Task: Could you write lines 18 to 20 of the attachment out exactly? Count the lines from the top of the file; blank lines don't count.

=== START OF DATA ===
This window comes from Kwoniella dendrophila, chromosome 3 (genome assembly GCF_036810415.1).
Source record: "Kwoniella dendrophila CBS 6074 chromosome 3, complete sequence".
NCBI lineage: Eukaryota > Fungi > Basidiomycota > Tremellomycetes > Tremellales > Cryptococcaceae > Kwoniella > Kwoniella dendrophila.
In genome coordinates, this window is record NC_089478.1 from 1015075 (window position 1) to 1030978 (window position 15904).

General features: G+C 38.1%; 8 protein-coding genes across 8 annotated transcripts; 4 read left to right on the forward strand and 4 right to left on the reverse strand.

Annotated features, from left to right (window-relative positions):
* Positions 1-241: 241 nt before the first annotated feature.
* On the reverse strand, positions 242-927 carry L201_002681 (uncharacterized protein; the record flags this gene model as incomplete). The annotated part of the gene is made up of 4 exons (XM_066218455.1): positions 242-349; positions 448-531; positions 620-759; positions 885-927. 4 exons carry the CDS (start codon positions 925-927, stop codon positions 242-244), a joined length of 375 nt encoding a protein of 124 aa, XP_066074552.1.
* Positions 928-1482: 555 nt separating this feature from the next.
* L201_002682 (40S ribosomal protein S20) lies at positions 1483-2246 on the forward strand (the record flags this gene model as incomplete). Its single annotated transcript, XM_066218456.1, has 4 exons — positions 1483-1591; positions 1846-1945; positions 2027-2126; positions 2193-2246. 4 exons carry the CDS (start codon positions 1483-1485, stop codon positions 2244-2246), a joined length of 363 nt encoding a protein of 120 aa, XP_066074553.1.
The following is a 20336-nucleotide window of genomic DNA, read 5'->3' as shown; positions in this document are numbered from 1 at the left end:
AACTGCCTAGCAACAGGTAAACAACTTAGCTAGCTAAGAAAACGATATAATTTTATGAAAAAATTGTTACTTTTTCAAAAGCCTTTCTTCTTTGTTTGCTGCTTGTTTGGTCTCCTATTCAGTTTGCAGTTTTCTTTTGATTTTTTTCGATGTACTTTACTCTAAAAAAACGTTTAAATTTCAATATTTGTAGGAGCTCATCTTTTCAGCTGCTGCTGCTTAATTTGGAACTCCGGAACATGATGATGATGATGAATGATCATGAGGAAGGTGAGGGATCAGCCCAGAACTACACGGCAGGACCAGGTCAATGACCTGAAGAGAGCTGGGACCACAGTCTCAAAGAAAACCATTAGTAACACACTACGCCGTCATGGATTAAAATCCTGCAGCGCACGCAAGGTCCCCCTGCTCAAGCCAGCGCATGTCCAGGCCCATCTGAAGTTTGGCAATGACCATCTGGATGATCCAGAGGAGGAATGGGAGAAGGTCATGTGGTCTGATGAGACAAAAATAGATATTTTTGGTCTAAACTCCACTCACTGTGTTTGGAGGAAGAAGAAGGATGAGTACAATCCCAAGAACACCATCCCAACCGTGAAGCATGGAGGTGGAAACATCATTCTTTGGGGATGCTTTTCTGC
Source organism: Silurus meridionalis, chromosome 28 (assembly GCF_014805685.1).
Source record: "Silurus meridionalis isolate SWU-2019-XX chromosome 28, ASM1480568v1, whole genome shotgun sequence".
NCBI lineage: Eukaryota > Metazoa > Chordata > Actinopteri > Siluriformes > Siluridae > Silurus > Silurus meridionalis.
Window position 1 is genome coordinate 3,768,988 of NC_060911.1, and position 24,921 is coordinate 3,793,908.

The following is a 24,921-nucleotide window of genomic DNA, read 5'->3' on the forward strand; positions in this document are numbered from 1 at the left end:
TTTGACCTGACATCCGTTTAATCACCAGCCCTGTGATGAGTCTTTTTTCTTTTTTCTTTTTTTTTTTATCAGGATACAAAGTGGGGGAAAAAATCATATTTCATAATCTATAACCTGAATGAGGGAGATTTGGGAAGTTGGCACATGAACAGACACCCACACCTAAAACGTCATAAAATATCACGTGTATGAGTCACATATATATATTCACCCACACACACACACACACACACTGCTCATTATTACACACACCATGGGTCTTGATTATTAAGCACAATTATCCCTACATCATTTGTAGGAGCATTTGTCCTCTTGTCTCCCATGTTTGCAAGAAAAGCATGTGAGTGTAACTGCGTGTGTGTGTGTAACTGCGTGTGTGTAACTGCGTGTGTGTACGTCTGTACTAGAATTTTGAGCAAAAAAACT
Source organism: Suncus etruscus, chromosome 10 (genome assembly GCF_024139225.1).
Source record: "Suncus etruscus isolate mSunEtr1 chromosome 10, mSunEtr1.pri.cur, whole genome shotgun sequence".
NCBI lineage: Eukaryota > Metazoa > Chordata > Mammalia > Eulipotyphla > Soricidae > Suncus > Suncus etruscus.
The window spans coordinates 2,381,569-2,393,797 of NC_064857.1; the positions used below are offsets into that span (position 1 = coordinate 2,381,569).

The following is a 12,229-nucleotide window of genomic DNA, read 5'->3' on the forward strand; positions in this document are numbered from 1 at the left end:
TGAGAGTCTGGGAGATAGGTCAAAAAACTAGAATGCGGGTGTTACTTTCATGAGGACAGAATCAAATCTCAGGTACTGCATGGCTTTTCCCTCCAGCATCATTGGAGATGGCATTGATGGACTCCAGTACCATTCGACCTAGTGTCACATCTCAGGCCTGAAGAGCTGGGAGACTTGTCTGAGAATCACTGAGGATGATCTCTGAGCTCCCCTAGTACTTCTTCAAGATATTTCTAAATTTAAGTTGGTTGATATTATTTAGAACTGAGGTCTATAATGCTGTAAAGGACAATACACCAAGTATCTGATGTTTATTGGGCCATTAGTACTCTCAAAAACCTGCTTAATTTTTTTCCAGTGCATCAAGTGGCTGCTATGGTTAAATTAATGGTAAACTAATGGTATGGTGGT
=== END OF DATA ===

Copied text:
TTTGACCTGACATCCGTTTAATCACCAGCCCTGTGATGAGTCTTTTTTCTTTTTTCTTTTTTTTTTTATCAGGATACAAAGTGGGGGAAAAAATCATATTTCATAATCTATAACCTGAATGAGGGAGATTTGGGAAGTTGGCACATGAACAGACACCCACACCTAAAACGTCATAAAATATCACGTGTATGAGTCACATATATATATTCACCCACACACACACACACACACACTGCTCATTATTACACACACCATGGGTCTTGATTATTAAGCACAATTATCCCTACATCATTTGTAGGAGCATTTGTCCTCTTGTCTCCCATGTTTGCAAGAAAAGCATGTGAGTGTAACTGCGTGTGTGTGTGTAACTGCGTGTGTGTAACTGCGTGTGTGTACGTCTGTACTAGAATTTTGAGCAAAAAAACT
Source organism: Suncus etruscus, chromosome 10 (genome assembly GCF_024139225.1).
Source record: "Suncus etruscus isolate mSunEtr1 chromosome 10, mSunEtr1.pri.cur, whole genome shotgun sequence".